One of my favourite works of apocalyptic fiction is Margaret Atwood’s Oryx and Crake trilogy. The novels—WHICH ARE DEFINITELY NOT SCIENCE FICTION (Atwood, Margaret. “Introduction.” In Other Worlds: SF and the Human Imagination. Re-posted in io9. Oct 6, 2011.)—follow different people as they experience the world before and after the “waterless flood” that erases almost all human life on Earth. Before the flood, society is segregated by lower class service workers and upper class science and engineering majors. The world’s soil is burnt to a crisp and the planet’s resources have been completely mined out, governments and are replaced with corporations, a brilliant scientist bioengineers a perfect version of humanity and wipes out the existing population to pass the planet to his creation. All common tropes of DEFINITELY NOT SCIENCE FICTION.
Anyway, two of the most terrifying things that come out of Oryx and Crake are the flood and its consequences. See the flood, on the surface anyway, operates like a zombifying agent. The difference is that, rather than turning the victim into a mindless, lumbering appetite, they retains their mind while they fall apart. Any interaction with a sick person passes the disease on. So where most similar diseases show a character watching a loved one die and start back up (training a gun on them and muttering “ah juss cahrnt do it!”), the flood’s victims crawl toward survivors begging for help or for mercy. The infected don’t charge the survivors to eat them, they’re looking for help. The flood prays on empathy.
The second thing I was especially moved by was Crake the mad scientist (DEFINITELY NOT SCIENCE FICTION) explaining to the protagonist of the first novel that it would be impossible for a human-like species to ever re-industrialize if humans went extinct. All the raw minerals left on the planet have already been processed into machinery or are too deep in the earth to be reached by anything other than the current level of industry. The process of discovery between pickaxe and strip mining drills is cut off, the stepping stages between require materials that have already been used by the previous apex predators. The implication is that it won’t matter who survives: one apocalypse is all that it takes. There is no rebuilding because the human race is so far along its current path that there aren’t enough resources on the planet to sustain another attempt.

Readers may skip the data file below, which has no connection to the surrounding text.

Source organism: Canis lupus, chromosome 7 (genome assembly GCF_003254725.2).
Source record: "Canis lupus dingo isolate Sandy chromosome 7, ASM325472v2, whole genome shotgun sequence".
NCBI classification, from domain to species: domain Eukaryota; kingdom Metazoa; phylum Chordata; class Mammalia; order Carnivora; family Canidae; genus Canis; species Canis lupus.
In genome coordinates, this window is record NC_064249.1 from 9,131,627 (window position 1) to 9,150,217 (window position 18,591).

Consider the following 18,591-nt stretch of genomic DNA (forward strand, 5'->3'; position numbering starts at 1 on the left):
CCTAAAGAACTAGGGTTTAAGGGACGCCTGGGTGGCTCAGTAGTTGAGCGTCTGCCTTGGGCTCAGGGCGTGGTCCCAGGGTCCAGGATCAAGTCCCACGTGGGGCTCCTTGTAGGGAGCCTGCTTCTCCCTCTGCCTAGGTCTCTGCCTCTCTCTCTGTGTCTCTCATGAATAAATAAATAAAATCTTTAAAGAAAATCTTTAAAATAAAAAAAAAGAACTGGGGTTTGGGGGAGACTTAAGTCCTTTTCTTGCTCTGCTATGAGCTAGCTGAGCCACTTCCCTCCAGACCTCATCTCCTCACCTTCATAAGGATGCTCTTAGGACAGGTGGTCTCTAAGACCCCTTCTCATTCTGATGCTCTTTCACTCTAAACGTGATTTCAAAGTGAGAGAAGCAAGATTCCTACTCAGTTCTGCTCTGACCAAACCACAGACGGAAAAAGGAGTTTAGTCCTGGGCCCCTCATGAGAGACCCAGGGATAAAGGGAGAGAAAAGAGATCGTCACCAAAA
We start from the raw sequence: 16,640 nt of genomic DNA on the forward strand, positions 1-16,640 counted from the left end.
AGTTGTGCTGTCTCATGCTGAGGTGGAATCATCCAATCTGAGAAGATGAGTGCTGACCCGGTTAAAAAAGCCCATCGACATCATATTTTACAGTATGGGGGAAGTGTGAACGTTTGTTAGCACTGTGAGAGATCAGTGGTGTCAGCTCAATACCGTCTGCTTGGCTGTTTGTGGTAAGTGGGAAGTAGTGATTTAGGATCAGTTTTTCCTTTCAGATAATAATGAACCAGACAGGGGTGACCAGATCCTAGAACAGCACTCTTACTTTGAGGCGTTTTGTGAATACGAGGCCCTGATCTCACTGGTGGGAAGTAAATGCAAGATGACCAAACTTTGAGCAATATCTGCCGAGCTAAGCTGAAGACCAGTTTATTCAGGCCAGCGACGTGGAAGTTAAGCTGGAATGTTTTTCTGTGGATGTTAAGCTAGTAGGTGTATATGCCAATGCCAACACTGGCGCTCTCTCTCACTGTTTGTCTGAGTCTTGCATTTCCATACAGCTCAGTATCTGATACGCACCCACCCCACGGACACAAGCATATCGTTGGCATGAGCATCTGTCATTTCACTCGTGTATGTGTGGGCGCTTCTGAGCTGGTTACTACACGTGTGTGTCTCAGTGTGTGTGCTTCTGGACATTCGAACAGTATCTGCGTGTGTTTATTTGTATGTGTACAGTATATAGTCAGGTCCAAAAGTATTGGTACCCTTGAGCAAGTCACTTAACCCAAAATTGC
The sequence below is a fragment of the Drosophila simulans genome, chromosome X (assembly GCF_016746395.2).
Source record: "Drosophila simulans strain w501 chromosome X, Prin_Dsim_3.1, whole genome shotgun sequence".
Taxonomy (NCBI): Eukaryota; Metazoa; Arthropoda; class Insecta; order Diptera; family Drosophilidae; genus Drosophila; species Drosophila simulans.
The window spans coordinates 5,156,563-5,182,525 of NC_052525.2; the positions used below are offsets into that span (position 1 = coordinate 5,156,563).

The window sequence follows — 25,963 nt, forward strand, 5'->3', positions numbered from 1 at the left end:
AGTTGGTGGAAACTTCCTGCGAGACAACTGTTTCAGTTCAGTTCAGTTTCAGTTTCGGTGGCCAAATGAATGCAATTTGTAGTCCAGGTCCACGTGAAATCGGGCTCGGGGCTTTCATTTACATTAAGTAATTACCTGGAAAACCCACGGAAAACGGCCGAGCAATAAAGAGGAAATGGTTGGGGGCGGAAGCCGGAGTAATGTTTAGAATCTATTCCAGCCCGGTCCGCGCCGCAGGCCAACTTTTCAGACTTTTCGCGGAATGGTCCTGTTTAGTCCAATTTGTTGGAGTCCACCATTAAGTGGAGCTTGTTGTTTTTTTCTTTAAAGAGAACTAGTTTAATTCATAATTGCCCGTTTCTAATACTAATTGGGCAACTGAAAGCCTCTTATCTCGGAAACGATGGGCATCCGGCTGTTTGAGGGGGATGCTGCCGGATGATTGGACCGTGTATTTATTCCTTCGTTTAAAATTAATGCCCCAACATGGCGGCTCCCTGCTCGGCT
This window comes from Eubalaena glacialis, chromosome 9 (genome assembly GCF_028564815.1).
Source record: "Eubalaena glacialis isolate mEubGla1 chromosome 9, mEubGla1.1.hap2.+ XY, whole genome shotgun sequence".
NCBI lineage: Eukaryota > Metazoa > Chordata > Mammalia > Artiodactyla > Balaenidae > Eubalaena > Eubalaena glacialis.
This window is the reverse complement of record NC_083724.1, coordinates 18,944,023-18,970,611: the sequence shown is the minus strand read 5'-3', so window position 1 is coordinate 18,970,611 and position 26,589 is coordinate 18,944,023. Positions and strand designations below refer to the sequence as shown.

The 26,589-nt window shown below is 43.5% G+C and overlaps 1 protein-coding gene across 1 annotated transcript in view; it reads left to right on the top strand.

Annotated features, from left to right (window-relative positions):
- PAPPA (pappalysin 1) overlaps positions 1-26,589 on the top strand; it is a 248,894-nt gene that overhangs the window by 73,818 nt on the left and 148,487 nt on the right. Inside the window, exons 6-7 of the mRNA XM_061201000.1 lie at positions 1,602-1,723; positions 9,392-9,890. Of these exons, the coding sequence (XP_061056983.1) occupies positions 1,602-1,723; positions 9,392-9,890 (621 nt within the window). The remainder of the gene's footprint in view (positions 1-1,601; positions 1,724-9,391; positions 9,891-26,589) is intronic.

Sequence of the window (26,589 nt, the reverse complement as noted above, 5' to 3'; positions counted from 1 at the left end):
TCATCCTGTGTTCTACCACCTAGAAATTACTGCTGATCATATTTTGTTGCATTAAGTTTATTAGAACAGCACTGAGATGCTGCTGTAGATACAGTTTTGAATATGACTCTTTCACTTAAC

Extrapolating that to the fact that the Earth is the only planet in the universe known to sustain complex life. That leaves human beings as the sole intelligent creatures in all of creation. There is no superior race smugly looking down at our mistakes because we’re the first and only ones to make them. If ever we bow out, than as far as anybody can tell, that’s it for conscious life in the universe. I find that equally empowering and terrifying. But considering the hopeful tone of a lot of apocalyptic fiction I’ve been finding that idea scarier and scarier.